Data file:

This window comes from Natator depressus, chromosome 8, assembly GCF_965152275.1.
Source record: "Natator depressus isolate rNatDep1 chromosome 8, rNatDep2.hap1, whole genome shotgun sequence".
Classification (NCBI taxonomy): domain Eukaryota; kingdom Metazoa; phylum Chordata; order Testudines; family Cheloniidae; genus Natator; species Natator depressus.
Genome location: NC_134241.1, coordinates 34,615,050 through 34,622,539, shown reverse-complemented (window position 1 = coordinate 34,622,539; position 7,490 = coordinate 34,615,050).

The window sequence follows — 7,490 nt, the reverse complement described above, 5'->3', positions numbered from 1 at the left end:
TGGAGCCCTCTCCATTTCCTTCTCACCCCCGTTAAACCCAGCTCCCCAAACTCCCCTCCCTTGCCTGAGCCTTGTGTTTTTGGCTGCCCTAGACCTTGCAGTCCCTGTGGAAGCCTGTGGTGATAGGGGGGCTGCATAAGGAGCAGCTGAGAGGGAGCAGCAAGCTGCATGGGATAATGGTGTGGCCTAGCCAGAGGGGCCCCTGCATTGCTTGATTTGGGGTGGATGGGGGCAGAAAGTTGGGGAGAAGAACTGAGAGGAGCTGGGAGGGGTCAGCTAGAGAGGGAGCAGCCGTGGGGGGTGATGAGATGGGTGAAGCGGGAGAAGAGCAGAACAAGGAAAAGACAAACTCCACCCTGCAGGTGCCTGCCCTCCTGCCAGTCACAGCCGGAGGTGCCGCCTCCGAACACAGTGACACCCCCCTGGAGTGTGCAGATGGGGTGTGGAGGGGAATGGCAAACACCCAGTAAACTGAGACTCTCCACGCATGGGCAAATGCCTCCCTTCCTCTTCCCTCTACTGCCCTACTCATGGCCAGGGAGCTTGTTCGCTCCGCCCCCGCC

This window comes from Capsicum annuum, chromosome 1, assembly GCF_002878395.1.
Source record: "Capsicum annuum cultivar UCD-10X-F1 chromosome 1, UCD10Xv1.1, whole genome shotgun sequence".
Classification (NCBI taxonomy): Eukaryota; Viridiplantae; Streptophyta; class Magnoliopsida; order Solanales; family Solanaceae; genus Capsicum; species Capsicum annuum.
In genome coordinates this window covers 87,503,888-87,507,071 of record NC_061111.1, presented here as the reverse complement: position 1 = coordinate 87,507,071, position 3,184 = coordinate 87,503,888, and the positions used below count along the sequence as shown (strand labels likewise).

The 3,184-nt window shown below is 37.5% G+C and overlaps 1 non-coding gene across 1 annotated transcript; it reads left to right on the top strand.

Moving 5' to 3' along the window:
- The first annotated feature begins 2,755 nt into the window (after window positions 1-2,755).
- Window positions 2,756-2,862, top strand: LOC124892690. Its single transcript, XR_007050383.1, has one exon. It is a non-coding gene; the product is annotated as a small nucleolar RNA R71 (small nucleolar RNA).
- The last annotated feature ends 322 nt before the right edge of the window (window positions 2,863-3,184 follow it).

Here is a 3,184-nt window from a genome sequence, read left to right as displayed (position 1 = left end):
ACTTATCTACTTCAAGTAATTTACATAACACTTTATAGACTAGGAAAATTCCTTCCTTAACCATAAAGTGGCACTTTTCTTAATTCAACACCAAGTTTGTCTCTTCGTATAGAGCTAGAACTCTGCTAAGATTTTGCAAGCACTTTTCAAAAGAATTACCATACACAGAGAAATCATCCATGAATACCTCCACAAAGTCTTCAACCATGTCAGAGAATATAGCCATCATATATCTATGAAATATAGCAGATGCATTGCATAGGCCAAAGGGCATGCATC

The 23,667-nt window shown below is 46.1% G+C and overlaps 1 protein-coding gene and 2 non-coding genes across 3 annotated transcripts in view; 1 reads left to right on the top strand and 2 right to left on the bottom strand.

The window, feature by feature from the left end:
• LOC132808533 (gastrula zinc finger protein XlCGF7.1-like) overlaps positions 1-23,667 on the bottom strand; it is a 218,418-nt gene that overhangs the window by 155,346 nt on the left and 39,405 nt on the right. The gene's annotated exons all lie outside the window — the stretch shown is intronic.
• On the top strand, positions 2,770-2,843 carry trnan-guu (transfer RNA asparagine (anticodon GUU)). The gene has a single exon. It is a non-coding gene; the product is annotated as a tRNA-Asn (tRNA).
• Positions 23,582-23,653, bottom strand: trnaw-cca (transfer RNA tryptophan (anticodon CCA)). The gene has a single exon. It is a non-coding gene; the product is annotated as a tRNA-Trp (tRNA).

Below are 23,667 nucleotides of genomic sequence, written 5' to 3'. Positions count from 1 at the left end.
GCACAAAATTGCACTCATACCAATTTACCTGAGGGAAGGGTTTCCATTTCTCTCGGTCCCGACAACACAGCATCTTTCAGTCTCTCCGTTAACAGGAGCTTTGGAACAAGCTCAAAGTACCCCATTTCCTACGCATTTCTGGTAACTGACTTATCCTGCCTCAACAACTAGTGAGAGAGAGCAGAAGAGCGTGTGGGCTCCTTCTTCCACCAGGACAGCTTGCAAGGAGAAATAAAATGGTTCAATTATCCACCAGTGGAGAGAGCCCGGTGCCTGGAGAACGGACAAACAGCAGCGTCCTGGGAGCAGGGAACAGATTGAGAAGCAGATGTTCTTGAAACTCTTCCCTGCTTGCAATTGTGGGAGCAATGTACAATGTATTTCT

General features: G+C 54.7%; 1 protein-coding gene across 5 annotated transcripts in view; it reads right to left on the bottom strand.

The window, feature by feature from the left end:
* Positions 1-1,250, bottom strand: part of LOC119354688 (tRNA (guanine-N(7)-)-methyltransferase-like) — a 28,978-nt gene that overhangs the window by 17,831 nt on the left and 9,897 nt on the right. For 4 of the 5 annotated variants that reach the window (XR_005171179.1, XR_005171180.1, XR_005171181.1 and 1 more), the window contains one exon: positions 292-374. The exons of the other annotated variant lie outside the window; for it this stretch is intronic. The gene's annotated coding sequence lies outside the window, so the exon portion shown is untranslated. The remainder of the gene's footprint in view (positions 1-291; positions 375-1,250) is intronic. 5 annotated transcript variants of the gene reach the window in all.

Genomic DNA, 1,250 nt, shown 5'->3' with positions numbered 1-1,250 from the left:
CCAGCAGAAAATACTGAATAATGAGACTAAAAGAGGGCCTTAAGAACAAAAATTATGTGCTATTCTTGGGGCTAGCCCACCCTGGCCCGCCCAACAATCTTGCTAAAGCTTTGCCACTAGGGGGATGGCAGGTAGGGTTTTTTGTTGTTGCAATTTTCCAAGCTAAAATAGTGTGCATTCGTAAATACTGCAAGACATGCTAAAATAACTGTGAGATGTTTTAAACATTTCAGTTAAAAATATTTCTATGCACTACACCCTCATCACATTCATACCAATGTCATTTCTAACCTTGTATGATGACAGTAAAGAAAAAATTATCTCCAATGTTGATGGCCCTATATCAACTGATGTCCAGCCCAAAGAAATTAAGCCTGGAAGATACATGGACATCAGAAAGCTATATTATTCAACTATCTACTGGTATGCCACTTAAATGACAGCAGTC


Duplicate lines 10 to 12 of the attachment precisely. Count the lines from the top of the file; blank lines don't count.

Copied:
In genome coordinates this window covers 87,503,888-87,507,071 of record NC_061111.1, presented here as the reverse complement: position 1 = coordinate 87,507,071, position 3,184 = coordinate 87,503,888, and the positions used below count along the sequence as shown (strand labels likewise).

The 3,184-nt window shown below is 37.5% G+C and overlaps 1 non-coding gene across 1 annotated transcript; it reads left to right on the top strand.

Moving 5' to 3' along the window: